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Sastry's 10-year study of New Orleans Katrina evacuees shows demographic differences between returning and nonreturning

Stafford says less educated, smaller investors more likely to sell off stock and lock in losses during market downturn

Chen says job fit, job happiness can be achieved over time

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Deirdre Bloome wins ASA award for work on racial inequality and intergenerational transmission

Bob Willis awarded 2015 Jacob Mincer Award for Lifetime Contributions to the Field of Labor Economics

David Lam is new director of Institute for Social Research

Elizabeth Bruch wins Robert Merton Prize for paper in analytic sociology

Next Brown Bag

Monday, Oct 12
Joe Grengs, Policy & Planning for Social Equity in Transportation

Oral Health Disparities and Psychosocial Correlates of Self-Rated Oral Health in the National Survey of American Life

Archived Abstract of Former PSC Researcher

Finlayson, T.L., David R. Williams, K. Siefert, James S. Jackson, and R. Nowjack-Raymer. 2010. "Oral Health Disparities and Psychosocial Correlates of Self-Rated Oral Health in the National Survey of American Life." American Journal of Public Health, 100(Suppl 1): S246-S255.

Objectives. We sought to better understand the determinants of oral health disparities by examining individual-level psychosocial stressors and resources and self-rated oral health in nationally representative samples of Black American, Caribbean Black, and non-Hispanic White adults. Methods, We conducted logistic regression analyses on fair or poor versus better oral health using data from the National Survey of American Life (n=6082). Results. There were no significant racial differences. Overall, 28% of adults reported having fair or poor oral health. Adults with lower income and less than a high school education were each about 1.5 times as likely as other adults to report fair or poor oral health. Higher levels of chronic stress, depressive symptoms, and material hardship were associated with fair or poor oral health. Adults living near more neighborhood resources were less likely to report fair or poor oral health. Higher levels of self-esteem and mastery were protective, and more-religious adults were also less likely to report fair or poor oral health. Conclusions. Social gradients in self-rated oral health were found, and they have implications for developing interventions to address oral health disparities. (Am J Public Health. 2010;100:S246-S255. doi:10.2105/AJPH.2009.167783)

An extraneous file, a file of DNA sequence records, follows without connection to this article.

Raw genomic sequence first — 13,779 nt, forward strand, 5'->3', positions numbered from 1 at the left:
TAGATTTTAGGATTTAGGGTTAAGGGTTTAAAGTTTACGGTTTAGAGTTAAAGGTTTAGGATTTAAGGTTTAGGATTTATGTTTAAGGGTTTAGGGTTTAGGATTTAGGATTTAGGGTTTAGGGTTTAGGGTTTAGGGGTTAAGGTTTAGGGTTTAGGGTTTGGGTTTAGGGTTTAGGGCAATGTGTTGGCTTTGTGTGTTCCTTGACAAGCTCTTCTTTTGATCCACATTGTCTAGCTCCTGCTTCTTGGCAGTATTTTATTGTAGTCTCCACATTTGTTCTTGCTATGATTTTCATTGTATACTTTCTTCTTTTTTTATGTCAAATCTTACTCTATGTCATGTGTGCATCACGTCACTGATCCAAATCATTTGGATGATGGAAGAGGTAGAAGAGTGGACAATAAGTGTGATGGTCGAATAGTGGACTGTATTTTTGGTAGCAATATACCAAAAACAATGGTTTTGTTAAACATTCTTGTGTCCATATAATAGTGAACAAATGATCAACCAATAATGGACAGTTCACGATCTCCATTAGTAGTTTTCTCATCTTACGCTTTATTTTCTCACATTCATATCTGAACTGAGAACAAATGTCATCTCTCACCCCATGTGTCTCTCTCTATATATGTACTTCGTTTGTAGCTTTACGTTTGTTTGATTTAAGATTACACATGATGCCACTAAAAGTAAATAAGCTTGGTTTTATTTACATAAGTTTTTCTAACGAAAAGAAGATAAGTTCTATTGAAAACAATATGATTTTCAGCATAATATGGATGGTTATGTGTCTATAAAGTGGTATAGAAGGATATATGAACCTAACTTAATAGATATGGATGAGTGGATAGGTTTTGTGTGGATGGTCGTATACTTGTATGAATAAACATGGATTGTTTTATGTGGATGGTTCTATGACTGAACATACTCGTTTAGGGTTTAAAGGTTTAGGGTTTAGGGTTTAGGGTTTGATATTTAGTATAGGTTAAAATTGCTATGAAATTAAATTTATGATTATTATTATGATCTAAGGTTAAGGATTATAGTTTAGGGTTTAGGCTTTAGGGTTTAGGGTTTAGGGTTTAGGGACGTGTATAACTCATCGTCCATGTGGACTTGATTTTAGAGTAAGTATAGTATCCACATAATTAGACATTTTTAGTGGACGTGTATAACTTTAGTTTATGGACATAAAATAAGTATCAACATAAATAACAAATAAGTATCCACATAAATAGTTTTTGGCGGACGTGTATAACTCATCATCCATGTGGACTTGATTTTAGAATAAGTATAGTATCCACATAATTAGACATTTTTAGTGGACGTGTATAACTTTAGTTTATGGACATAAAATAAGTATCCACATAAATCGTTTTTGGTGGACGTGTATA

DOI:10.2105/ajph.2009.167783 (Full Text)

PMCID: PMC2837435. (Pub Med Central)

Country of focus: United States of America.

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